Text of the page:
History does not repeat itself, but it rhymes.
This quote has been attributed to Mark Twain, but there seems no good evidence he coined it. Theodor Reik, an early student of Sigmund Freud who fled Nazi Germany in the 1930s, crafted a line with a similar sentiment in a 1965 essay. In any event, this aphorism has been embraced by MSNBC host Rachel Maddow, who has often brought a historian’s perspective to the current events she examines on television. And this maxim is the mantra for her latest podcast, Rachel Maddow Presents: Ultra, which showcases an eerie similarity between the American fascist movement of the 1940s and the political extremism of the moment. She has found some damn frightening rhymes.
Maddow has a talent for resurrecting the dark chapters of the past and turning history into enlightening and entertaining fare that prompts us to think about the present. In 2018, she produced a documentary called Betrayal: The Plot That Won the White House, which showed how Richard Nixon secretly schemed to sabotage Vietnam peace talks in order to win the 1968 election. It was a well-executed chronicling of one of the great acts of political perfidy. That same year, she released Bag Man, a brilliant podcast that told the tale of Spiro Agnew’s corruption. As she demonstrated, Nixon’s veep operated an extensive criminal enterprise out of the White House—and most folks forgot about it after Agnew pleaded nolo contendere to just one charge of felony tax evasion and resigned. Both productions echoed modern-day currents: Trump’s effort to cover up the attack Moscow mounted against the 2016 election to help him win and his years of successfully skirting a variety of laws.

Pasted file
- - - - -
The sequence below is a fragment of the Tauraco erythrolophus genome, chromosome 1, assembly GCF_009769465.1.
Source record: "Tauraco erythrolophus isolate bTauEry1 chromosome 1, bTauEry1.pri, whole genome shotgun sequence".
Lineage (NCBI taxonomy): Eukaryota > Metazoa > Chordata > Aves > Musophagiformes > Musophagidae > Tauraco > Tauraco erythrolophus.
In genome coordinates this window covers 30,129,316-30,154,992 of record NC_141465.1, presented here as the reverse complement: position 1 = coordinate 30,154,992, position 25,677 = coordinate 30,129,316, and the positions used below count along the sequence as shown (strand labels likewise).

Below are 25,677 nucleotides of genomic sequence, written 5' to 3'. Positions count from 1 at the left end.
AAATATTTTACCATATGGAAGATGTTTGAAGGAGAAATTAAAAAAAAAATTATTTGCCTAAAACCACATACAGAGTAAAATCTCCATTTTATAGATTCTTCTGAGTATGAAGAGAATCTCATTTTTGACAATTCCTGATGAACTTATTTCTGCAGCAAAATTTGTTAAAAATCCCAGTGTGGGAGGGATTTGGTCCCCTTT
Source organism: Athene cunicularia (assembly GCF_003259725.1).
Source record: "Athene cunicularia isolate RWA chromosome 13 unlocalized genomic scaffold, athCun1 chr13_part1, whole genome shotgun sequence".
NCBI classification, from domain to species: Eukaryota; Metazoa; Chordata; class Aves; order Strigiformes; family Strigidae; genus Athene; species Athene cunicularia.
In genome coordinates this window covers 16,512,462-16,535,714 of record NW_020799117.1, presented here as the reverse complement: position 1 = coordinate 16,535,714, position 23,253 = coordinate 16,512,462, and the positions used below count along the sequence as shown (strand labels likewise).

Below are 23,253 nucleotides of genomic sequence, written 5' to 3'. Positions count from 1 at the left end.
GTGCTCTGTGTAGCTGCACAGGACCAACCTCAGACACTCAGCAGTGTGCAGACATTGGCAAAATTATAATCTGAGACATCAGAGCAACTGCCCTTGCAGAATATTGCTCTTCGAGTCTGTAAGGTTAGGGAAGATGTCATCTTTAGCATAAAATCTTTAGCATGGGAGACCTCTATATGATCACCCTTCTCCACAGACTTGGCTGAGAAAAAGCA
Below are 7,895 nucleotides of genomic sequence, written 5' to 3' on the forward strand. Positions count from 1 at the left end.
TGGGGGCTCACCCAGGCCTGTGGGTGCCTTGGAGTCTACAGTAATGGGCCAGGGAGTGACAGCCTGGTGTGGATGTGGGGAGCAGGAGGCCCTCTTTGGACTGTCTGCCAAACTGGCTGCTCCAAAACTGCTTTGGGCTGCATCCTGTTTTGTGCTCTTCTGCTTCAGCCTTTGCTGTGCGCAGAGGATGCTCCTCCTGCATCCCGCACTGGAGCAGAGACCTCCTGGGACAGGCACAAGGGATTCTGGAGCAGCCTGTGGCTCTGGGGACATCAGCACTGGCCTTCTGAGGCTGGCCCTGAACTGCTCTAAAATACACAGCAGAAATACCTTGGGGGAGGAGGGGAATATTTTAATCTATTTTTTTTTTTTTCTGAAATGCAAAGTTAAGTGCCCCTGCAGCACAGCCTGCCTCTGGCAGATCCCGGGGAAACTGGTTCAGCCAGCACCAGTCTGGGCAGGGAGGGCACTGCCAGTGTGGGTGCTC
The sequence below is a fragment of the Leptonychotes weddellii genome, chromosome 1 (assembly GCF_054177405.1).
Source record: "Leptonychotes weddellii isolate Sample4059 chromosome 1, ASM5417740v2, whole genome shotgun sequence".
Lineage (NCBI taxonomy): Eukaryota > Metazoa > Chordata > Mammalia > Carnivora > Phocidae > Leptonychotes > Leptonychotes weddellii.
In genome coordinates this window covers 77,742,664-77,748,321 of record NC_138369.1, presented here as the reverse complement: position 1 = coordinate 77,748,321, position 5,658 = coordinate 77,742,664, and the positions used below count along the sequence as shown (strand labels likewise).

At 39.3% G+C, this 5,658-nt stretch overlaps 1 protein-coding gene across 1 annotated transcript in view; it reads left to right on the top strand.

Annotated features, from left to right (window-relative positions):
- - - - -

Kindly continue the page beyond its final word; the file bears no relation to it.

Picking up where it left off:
Now Maddow has found another pattern. In her recently released eight-part podcast, she excavates a troubling piece of history: how American politicians plotted with violent extremists to undermine the US government and advance the aims of a foreign power—that is, the Nazi government of Adolf Hitler. Yes, in the years before World War II, elected officials made common cause with antisemites, would-be insurrectionists, and Nazis to pursue political power. Sound familiar?
The riveting story starts with a mysterious airplane crash in rural Virginia in 1940 that left no survivors. Aboard was Ernest Lundeen, a Republican senator from Minnesota, as were an FBI agent, another FBI employee, and a Justice Department prosecutor. Lundeen had been on his way home, where he was scheduled to give a speech demanding the United States stay out of the burgeoning Second World War. In the draft of the speech—which was found at the crash site—Lundeen hailed Germany and its culture and ignored Hitler’s violent march through Europe. Worse, the speech had been ghost-written by a Nazi agent named George Sylvester Viereck, who the FBI was investigating. In fact, news reports noted that Lundeen himself had been under investigation by the feds. And Lundeen was not alone. A newspaper called PM revealed that sitting members of Congress were helping Viereck disseminate German propaganda throughout the United States.
In that first episode, Maddow sets up the grand sweep of the podcast:
This is a story about politics at the edge. A violent, ultra-right authoritarian movement, weirdly infatuated with foreign dictatorships. Support for that movement among serving members of Congress who prove willing and able to use their share of American political power to defend the extremists, to protect themselves, to throw off the investigation. Violence against government targets. Plots to overthrow the United States government by force of arms. And a criminal justice system trying, trying, but ill-suited to thwart this kind of danger.